The tourniquet that I had brought was a TK4. I liked that it was compact, light, simple, and cheap. Mosby said that he had never seen one used on a patient in combat before and wasn’t completely comfortable trusting a patient’s life to the TK4 (I have huge issues trusting as tourniquet with no windlass device. –J.M.). Mosby has seen the CAT work many a time and is satisfied with his. That is a huge endorsement to me and I have decided to now keep a CAT on my gear. Field-expedient tourniquets were briefly touched on. A piece of fabric at least 2” wide should be used and anything long and strong enough to provide and withstand mechanical torque should work as a windlass (I’ve heard of pistol magazines being used before).
One important lesson from the medical class that was written plainly and in nice, big letters on the white board: “The best battlefield medicine is accurate outgoing fire.” Your buddy might have to choose between applying a tourniquet to you and shooting the enemy while you bleed…and the latter decision might very well be the right one. What this means is that you should also know how to apply a tourniquet to yourself. This was gone over as well under time pressure; you’ve got approximately 1 ½ minutes or less before critical blood loss causes you to pass out. If you can’t put on a tourniquet in that amount of time or less then you’re not going to be awake to help yourself! Everyone in the class was able to comfortably beat this time allowance, even when applying a tourniquet one-handed to the opposite arm. Tourniquets are to always be applied as high as possible to the damaged limb. This not only prevents blood from collecting in the limb and getting trapped there (where it does no good to the patient and can even cause harm over time) but ensures that the tourniquet is also placed above the wound. If the tourniquet is not between the heart and the wound then it is doing no good! Also, never put a tourniquet below the elbow or knee since the bones in the lower arm or leg surround the artery there and prevent the tourniquet from doing it’s job.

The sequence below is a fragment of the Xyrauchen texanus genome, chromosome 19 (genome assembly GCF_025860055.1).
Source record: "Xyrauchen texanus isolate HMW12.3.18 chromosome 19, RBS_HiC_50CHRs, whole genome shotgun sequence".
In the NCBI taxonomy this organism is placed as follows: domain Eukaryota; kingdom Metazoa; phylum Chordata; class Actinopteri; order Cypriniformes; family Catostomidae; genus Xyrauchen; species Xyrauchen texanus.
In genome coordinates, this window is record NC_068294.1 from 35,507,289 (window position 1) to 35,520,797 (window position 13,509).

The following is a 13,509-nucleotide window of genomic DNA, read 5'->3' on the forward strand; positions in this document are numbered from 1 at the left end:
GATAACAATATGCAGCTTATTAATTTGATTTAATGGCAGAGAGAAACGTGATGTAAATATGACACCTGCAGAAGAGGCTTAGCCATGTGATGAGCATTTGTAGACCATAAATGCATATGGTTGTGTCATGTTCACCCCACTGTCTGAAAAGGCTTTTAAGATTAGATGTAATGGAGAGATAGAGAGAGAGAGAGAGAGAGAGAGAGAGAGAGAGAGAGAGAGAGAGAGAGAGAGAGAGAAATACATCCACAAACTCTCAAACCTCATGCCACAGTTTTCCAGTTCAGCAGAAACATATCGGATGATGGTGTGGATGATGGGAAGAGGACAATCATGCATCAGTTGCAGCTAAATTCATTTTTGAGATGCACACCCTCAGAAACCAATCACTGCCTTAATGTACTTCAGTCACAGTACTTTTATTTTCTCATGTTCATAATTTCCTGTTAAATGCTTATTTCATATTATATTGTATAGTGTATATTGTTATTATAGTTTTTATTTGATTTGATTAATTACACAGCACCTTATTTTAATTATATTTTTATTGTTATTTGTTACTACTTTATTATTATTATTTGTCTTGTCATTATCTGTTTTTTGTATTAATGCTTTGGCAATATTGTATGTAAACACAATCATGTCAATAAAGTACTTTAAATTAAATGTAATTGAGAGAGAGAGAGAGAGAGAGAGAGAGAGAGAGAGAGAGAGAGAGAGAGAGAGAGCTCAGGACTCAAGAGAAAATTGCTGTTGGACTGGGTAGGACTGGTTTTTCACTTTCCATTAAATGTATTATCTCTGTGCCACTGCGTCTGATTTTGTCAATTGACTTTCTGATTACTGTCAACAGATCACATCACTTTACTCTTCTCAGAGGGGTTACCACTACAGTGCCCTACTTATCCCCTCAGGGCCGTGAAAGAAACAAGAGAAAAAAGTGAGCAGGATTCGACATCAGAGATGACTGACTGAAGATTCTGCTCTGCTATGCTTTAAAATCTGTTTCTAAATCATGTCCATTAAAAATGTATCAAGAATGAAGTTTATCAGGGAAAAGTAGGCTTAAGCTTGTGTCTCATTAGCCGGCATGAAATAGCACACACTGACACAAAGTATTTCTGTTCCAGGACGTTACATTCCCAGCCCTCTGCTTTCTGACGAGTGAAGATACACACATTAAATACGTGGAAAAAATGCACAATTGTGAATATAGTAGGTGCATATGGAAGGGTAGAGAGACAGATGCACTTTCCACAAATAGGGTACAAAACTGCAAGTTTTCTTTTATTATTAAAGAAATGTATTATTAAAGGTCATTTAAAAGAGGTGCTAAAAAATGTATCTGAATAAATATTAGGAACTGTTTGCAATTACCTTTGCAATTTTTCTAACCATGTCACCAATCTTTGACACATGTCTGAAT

We’ve all seen/read “Black Hawk Down”, right? The part where the Ranger bleeds to death due to his severed femoral artery retracting up into his pelvis left an impression on everyone who saw it, either due to the graphic depiction of the wound and it’s attempted treatment or due to people wondering how it could have been handled better. There is now a device in use with military medics to treat just this type of wound but it is not anywhere on the civilian market that Mosby has ever seen. The alternative (just one alternative I’ve seen, and it was very vocally espoused by the senior Delta on my ODA. –JM.). to the device is to make a fist, place it on the patient’s femoral artery right on the hip crease at the front of the pelvis. The wrist of the arm that is making the fist is then grabbed with the other hand and the care giver then goes into a plank position (kind of like the starting point of a triangle push-up) and focuses the pressure of his fist down onto the artery. Two “volunteers” got to help with the demonstration and based on their facial expressions alone I would say that the pressure exerted had to be awfully significant. Furthermore, both “volunteers” reported a very rapid loss of circulation in the leg which is exactly the point.